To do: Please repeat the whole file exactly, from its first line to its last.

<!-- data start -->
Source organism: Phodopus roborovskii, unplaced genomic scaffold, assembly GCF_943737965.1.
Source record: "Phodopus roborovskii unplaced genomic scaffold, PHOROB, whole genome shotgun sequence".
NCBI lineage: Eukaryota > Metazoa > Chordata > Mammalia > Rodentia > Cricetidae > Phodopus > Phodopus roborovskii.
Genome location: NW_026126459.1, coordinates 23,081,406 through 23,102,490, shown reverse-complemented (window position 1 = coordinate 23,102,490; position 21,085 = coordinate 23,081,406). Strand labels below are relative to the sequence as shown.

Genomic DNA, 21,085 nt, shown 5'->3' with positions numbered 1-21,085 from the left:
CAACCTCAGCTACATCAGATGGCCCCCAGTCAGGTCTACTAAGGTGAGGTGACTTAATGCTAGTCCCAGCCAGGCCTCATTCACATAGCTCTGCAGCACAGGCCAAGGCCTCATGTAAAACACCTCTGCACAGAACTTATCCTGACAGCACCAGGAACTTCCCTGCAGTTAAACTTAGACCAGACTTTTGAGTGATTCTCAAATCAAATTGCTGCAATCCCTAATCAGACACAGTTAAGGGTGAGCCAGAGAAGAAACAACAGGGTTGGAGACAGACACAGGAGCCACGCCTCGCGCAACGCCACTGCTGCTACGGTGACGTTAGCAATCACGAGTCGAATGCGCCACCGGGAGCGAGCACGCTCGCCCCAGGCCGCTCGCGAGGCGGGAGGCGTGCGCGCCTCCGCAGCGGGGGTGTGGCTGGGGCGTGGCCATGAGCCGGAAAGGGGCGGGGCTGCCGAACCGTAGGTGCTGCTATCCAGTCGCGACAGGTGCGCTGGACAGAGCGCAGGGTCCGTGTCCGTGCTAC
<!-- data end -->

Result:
Source organism: Phodopus roborovskii, unplaced genomic scaffold, assembly GCF_943737965.1.
Source record: "Phodopus roborovskii unplaced genomic scaffold, PHOROB, whole genome shotgun sequence".
NCBI lineage: Eukaryota > Metazoa > Chordata > Mammalia > Rodentia > Cricetidae > Phodopus > Phodopus roborovskii.
Genome location: NW_026126459.1, coordinates 23,081,406 through 23,102,490, shown reverse-complemented (window position 1 = coordinate 23,102,490; position 21,085 = coordinate 23,081,406). Strand labels below are relative to the sequence as shown.

Genomic DNA, 21,085 nt, shown 5'->3' with positions numbered 1-21,085 from the left:
CAACCTCAGCTACATCAGATGGCCCCCAGTCAGGTCTACTAAGGTGAGGTGACTTAATGCTAGTCCCAGCCAGGCCTCATTCACATAGCTCTGCAGCACAGGCCAAGGCCTCATGTAAAACACCTCTGCACAGAACTTATCCTGACAGCACCAGGAACTTCCCTGCAGTTAAACTTAGACCAGACTTTTGAGTGATTCTCAAATCAAATTGCTGCAATCCCTAATCAGACACAGTTAAGGGTGAGCCAGAGAAGAAACAACAGGGTTGGAGACAGACACAGGAGCCACGCCTCGCGCAACGCCACTGCTGCTACGGTGACGTTAGCAATCACGAGTCGAATGCGCCACCGGGAGCGAGCACGCTCGCCCCAGGCCGCTCGCGAGGCGGGAGGCGTGCGCGCCTCCGCAGCGGGGGTGTGGCTGGGGCGTGGCCATGAGCCGGAAAGGGGCGGGGCTGCCGAACCGTAGGTGCTGCTATCCAGTCGCGACAGGTGCGCTGGACAGAGCGCAGGGTCCGTGTCCGTGCTAC